And this is to say nothing of the fact that even though Justin and Nikki have been together for three years, this is still an episode of television that posits the following: If a girl woke up one morning single and went to bed that night unexpectedly married, practically skipping the engagement step in the process, ALL WITHOUT HER KNOWLEDGE, wouldn’t that be fucking awesome? Wouldn’t you want to watch a YouTube of THAT? (Mandel said in a promotional appearance on last night’s American Idol that lots of other news could be delivered by flash mob, like, “Honey, we’re having a baby,” but knowing Mandel, he’d steal the machine from the last episode of Fringe, accelerate the mother’s pregnancy, then hand the placenta-covered baby to the stunned father in the middle of a J.C. Penney’s while 5,000 Rhesus monkeys tap danced to Amy Grant’s “Baby, Baby.”) It’s here that Mobbed’s foremost problem arises: It doesn’t know how to quit when it’s ahead.
Because, look: I like musical numbers, and it was kind of fun to watch all of those people dancing in the mall and watch Nikki’s emotions approach absolute hysteria until she saw her boyfriend, dressed in a tux, making the most badass entry by mall trolley in the history of filmed entertainment. But it didn’t have any of the purity or fun of those YouTube videos because KNOWING WHAT WENT INTO IT made it less surprising and, thus, less fun. It was surprising for NIKKI, sure, but it wasn’t for us. Now, if the show had actually gotten into the nitty gritty of what it took to put this together, that might have been kind of fun, but it’s too busy having Mandel come up with increasingly wacky schemes as everybody else stares at him in baffled wonderment, like he’s the King of All Entertainment and not a reality TV tyrant who must be stopped at all costs. (Actually, add Nikki to this show as a recurring character who stalks Mandel with a shotgun, and I might watch again.) Somewhere around the 10 minute mark, this stops being Justin’s marriage proposal and becomes Mandel’s marriage proposal/wedding/space shuttle launch. And that robs the moment when Justin pops the question of the emotional power it needs to have to justify all the craziness.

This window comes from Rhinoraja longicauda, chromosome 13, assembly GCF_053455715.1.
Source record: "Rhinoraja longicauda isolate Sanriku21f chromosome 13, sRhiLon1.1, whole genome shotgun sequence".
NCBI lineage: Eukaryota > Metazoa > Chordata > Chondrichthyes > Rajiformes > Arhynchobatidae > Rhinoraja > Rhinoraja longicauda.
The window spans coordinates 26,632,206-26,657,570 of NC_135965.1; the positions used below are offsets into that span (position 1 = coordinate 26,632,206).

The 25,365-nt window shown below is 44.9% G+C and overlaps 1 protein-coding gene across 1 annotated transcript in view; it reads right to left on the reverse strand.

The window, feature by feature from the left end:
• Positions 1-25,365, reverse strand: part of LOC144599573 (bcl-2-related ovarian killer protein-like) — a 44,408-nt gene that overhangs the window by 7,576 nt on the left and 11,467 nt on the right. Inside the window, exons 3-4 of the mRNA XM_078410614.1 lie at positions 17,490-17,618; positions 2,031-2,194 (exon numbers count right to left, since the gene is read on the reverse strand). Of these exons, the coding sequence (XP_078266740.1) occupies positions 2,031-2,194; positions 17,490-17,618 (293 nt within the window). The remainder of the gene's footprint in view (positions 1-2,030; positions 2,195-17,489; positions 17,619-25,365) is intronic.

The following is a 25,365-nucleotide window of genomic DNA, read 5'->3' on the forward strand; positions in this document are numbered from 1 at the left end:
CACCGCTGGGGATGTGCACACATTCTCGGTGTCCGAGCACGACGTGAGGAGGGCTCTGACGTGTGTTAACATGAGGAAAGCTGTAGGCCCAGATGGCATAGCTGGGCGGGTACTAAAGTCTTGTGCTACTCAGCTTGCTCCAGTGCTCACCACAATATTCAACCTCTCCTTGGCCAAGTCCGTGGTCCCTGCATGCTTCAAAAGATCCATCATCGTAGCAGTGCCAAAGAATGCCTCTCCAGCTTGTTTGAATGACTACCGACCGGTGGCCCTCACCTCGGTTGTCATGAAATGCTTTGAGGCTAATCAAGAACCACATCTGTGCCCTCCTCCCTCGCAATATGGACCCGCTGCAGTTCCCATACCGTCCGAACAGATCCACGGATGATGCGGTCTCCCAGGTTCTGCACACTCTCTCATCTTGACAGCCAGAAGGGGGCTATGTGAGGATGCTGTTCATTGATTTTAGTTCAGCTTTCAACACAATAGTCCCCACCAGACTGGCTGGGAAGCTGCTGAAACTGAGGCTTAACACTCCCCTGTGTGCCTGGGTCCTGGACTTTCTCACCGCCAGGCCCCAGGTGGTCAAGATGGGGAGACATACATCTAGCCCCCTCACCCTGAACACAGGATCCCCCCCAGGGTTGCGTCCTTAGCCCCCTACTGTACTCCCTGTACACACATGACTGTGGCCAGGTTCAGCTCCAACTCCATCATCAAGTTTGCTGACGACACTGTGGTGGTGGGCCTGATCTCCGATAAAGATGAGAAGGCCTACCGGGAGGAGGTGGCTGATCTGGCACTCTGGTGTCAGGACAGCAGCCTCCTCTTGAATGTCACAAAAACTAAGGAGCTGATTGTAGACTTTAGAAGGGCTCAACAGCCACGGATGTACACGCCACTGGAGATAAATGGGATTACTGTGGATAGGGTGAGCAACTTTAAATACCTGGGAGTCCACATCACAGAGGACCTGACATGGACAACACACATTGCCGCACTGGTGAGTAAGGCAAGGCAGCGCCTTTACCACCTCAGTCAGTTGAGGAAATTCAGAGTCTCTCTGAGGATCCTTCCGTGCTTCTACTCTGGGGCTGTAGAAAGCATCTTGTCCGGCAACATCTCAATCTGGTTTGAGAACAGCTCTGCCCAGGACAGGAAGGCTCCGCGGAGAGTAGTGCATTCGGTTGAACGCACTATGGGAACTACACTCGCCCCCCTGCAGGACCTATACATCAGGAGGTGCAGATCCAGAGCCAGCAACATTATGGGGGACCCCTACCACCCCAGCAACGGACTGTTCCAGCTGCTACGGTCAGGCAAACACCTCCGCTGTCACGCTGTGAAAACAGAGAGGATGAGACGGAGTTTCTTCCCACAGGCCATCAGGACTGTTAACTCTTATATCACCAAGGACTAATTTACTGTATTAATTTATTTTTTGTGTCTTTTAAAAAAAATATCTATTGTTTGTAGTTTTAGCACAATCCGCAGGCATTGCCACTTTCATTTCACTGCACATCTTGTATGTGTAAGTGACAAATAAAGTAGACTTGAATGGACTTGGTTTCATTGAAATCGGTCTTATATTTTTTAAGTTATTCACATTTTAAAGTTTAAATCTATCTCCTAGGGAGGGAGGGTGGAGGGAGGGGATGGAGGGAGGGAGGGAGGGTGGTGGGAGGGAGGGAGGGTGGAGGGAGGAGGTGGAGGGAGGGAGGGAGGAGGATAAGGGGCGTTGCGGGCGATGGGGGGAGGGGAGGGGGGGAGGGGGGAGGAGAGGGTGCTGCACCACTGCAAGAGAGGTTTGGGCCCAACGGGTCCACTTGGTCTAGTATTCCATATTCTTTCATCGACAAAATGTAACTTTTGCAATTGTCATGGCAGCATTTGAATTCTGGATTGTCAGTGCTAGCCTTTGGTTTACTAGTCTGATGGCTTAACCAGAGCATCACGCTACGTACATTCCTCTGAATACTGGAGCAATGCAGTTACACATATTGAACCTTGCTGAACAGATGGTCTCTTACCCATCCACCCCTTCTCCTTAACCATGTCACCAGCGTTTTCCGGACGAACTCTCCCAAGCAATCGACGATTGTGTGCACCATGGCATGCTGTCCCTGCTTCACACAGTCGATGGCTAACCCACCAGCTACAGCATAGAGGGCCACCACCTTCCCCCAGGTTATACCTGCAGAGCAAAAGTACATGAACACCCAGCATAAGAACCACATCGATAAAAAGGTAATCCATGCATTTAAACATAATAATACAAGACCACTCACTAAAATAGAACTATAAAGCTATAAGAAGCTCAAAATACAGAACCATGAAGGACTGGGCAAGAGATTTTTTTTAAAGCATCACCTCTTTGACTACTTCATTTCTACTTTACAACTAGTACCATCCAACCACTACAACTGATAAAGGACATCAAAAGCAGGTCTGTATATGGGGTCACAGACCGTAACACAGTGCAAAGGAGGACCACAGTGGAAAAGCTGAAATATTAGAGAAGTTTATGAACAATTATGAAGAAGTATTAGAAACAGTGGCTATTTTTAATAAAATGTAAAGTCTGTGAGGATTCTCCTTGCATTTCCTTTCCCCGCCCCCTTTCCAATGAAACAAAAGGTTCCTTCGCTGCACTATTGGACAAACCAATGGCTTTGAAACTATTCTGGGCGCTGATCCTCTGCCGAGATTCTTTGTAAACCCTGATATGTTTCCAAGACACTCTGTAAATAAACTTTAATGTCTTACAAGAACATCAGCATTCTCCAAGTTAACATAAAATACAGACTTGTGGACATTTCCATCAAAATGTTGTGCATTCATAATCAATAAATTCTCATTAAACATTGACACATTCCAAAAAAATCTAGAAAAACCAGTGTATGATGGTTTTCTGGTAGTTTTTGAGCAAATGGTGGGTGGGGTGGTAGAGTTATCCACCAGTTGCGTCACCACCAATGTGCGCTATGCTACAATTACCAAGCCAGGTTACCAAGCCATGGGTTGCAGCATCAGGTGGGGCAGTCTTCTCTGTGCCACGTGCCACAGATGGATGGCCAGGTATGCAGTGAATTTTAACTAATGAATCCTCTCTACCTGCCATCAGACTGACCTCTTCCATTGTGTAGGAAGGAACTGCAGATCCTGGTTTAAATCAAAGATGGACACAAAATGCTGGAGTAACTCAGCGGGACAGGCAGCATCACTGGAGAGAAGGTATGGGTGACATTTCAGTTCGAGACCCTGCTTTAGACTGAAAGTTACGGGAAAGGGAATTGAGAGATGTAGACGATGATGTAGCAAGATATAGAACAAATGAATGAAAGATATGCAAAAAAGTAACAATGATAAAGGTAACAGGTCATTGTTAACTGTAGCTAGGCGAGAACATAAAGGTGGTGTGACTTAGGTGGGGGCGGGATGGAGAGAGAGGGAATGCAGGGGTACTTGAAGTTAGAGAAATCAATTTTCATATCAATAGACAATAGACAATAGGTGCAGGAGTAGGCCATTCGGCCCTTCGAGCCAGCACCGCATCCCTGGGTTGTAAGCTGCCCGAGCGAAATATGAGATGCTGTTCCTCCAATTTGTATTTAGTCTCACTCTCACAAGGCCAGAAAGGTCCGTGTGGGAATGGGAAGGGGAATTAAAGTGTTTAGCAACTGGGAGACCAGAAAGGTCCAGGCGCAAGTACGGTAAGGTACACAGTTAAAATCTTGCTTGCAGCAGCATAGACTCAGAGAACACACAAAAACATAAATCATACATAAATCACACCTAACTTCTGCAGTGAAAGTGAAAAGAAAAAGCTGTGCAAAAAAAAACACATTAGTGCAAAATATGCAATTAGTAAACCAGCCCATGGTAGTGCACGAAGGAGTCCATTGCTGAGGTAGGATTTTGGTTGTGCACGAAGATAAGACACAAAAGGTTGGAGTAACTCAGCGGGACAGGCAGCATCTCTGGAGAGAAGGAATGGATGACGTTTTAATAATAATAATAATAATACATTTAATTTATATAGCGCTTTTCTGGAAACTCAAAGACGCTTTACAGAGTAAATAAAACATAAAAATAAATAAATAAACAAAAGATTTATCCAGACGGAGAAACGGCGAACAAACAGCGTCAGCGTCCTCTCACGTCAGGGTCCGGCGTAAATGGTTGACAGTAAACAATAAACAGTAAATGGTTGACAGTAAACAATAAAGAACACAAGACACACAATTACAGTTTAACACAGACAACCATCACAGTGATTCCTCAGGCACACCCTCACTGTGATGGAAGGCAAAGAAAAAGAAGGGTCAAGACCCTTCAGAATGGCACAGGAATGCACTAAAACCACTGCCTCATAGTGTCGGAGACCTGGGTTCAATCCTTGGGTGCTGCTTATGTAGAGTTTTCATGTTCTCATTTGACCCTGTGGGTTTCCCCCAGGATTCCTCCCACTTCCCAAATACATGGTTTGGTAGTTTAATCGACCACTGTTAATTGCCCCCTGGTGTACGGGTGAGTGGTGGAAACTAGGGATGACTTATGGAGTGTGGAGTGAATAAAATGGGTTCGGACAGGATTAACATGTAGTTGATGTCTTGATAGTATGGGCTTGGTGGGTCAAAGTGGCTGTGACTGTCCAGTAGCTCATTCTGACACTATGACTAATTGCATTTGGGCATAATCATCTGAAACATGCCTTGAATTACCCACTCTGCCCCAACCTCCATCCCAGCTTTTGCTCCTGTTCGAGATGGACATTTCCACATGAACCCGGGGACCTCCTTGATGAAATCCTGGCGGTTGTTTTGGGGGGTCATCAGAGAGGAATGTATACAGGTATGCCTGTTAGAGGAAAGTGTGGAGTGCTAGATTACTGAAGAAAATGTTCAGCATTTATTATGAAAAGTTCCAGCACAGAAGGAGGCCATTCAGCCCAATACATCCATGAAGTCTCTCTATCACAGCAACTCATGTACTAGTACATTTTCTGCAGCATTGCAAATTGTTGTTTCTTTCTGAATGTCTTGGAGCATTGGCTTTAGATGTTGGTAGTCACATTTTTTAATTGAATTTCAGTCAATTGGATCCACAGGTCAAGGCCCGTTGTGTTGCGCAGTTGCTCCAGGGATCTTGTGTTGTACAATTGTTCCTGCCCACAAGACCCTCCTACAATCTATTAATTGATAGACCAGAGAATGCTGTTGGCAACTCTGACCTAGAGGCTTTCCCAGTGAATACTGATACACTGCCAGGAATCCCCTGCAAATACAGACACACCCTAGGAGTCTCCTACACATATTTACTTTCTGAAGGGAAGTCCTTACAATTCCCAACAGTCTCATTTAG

But I’d sort of recommend you watch Mobbed nonetheless. I can’t call it good TV, not by any stretch of the imagination, but the sheer car-wreck quality of it is fascinating to watch (particularly if you can put yourself in mind of just how horrifying all of this really is). It’s a show perched precariously on a terrible idea that keeps piling terrible ideas on top of itself, until there are so many stupid things going on that you can’t tear your eyes away. Fox is a network that has learned excess is best when it comes to things like American Idol and Glee, but have those shows ever gone so far as to give you Howie Mandel as a borderline sadistic master-of-ceremonies? No, they haven’t, and so long as Mobbed is subject to his (or, more accurately, the producers’) every whim, it will be fascinatingly awful stuff.